Erekeeva’s knowledge of the artists is encyclopaedic. She barely drew breath as we worked our way through the galleries. I learned about Volkov, father of Uzbek Avant Garde, who experimented with Cubism and Constructivism; Nikolaev, who was obsessed with painting boy dancers, arrested for his sexuality, and later converted to Islam and learned the Qu’ran by heart; and Karakhan, who was fed up of painting tea houses and caravans, and turned to scenes of construction and farm workers instead.
Kurzin’s hideous Capital required some explanation: at first it seems the aristocrats are oppressing a tortured proletariat, but that’s only part of the story. It’s also only part of the painting. A photostat copy in the KGB archives reveals the work was originally much larger. The missing part -- probably cut out by Kurzin himself -- showed a self portrait of the artist beside prisoners in the gulag.
The Savitsky Collection is priceless; a single artwork by Volkov would exceed £2 million at auction, and the museum has the largest collection of his paintings in the world. And it’s not just the financial value of the art which must be considered. “There are wonderful artists people have never heard of, including many women,” commented Charlotte Douglas, professor of Russian art at New York University, “and great works from artists we thought we understood but now realize we don't.” The government added two new buildings to the museum complex in 2017 so that more of these previously unseen works could go on show, and to improve the storage and archive facilities.
Savitsky saved the paintings once already, but his collection is still under threat. “The biggest challenge right now is restoration: it’s very urgent,” worries Gulbahar Izentaeva, the museum’s current Director. “We don’t have qualified restorers. We did have a restorer, but she is 85. We dream of sending our restorers to Moscow to train.”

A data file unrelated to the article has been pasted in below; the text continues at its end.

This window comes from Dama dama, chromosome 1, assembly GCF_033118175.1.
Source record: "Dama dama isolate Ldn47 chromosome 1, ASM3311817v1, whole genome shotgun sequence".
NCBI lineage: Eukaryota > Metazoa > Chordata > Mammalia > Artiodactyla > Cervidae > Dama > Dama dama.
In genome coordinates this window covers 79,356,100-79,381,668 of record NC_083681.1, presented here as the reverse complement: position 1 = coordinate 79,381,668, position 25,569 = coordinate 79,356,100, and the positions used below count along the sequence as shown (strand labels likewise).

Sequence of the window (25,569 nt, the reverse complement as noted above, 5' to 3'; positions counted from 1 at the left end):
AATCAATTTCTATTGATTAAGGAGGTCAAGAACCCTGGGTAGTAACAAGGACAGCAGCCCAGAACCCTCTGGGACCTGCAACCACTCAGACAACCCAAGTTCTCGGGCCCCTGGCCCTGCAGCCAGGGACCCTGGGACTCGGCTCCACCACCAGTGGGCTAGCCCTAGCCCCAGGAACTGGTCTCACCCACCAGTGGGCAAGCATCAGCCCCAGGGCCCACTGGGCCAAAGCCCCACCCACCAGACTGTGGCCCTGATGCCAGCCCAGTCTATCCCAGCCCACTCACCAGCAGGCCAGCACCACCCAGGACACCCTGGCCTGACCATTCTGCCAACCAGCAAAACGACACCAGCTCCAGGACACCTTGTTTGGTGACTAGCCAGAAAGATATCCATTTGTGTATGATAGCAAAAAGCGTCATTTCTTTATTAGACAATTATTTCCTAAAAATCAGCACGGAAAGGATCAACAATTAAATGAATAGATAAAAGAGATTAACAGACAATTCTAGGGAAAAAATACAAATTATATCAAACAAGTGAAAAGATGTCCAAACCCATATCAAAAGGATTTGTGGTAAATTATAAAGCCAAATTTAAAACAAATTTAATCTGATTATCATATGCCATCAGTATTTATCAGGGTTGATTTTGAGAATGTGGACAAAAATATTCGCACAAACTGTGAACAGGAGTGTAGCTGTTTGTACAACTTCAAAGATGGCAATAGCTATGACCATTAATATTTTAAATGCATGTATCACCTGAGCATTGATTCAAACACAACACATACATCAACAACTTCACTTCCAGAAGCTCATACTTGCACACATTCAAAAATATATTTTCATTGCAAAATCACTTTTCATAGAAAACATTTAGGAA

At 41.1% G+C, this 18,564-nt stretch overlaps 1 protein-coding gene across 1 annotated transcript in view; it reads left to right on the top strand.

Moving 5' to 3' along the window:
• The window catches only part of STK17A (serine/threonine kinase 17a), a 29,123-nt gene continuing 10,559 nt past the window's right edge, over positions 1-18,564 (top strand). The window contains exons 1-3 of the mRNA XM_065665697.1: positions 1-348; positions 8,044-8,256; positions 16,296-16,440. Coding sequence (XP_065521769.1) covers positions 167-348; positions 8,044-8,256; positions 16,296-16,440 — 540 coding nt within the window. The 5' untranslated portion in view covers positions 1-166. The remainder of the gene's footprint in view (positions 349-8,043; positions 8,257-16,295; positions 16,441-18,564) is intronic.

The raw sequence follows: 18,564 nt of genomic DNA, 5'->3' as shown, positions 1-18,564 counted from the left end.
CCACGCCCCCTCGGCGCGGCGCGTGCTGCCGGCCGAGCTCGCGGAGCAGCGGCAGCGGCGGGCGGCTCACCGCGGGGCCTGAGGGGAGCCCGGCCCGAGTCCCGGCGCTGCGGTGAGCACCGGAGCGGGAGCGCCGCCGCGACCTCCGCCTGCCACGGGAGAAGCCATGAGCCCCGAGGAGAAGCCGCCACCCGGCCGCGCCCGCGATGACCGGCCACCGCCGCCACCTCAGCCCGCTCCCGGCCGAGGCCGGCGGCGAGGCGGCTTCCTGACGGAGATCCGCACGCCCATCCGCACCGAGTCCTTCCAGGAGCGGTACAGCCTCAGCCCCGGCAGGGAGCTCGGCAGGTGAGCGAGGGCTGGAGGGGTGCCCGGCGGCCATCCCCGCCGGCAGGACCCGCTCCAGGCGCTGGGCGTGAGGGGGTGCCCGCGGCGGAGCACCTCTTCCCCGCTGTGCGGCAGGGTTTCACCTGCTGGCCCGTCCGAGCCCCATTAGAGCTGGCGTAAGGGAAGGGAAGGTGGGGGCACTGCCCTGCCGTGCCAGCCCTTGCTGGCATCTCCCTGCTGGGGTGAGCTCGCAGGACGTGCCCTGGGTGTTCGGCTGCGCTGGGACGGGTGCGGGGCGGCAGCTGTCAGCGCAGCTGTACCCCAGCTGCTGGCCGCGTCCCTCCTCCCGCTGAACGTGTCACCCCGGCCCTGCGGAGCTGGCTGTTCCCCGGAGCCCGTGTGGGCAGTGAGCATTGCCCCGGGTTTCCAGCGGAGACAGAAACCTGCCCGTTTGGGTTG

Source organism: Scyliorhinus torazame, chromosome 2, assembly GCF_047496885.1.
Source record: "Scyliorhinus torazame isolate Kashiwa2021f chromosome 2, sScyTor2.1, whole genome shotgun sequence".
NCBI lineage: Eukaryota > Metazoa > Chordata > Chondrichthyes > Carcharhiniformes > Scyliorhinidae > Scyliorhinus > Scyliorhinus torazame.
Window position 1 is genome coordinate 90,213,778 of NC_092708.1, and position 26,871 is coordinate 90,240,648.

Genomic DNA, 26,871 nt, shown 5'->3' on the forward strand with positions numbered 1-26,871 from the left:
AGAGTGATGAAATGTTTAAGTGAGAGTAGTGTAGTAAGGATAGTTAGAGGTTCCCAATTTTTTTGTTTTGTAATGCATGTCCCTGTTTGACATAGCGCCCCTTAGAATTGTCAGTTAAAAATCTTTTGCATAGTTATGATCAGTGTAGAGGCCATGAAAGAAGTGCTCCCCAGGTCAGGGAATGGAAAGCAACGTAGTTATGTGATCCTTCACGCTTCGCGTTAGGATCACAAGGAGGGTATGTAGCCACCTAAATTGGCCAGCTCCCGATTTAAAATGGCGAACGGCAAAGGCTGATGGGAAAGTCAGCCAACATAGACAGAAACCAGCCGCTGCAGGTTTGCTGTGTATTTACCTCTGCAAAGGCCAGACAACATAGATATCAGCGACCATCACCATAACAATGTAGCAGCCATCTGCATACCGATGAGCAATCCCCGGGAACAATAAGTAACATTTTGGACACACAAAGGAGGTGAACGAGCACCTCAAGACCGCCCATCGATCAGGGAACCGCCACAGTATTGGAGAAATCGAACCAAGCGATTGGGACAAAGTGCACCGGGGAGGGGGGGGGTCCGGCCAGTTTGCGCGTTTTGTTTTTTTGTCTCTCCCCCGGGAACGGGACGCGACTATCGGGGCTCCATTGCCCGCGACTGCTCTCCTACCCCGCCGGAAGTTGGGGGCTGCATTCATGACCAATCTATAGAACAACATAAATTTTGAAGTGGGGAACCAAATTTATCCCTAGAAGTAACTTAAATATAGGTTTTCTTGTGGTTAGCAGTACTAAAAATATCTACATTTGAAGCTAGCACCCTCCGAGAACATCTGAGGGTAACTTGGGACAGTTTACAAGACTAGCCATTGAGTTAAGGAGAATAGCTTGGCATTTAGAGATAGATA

Help, thankfully, is on its way. The Arts and Culture Development Foundation under the Ministry of Culture of Uzbekistan has announced an Open Call for a new Director with international experience. “We can use the methods of Tate Britain, Tate Modern here, but we need a concrete plan,” notes Erekeeva. The incoming Director will be tasked with developing and implementing that plan, with four key priorities: modernising the museum; upskilling staff; introducing advanced museum management technologies; and raising the museum’s international profile.
Only once in the past decade have paintings from the collection been exhibited abroad, but there’s a huge community of museums desperate to exhibit them. Experts from the Smithsonian, the Tretyakov Gallery, the Pushkin Museum, and the Louvre have already been in touch, eager to help continue Savitsky’s legacy by conserving and celebrating his forbidden artists. The hope is that the museum will soon get the new director it deserves and open up its collection to the outside world. Until they do, you'll have to travel to the middle of nowhere to see these modernist marvels -- but it's a journey well worth making.
Sophie Ibbotson is a London based writer. Keep up with her on Twitter.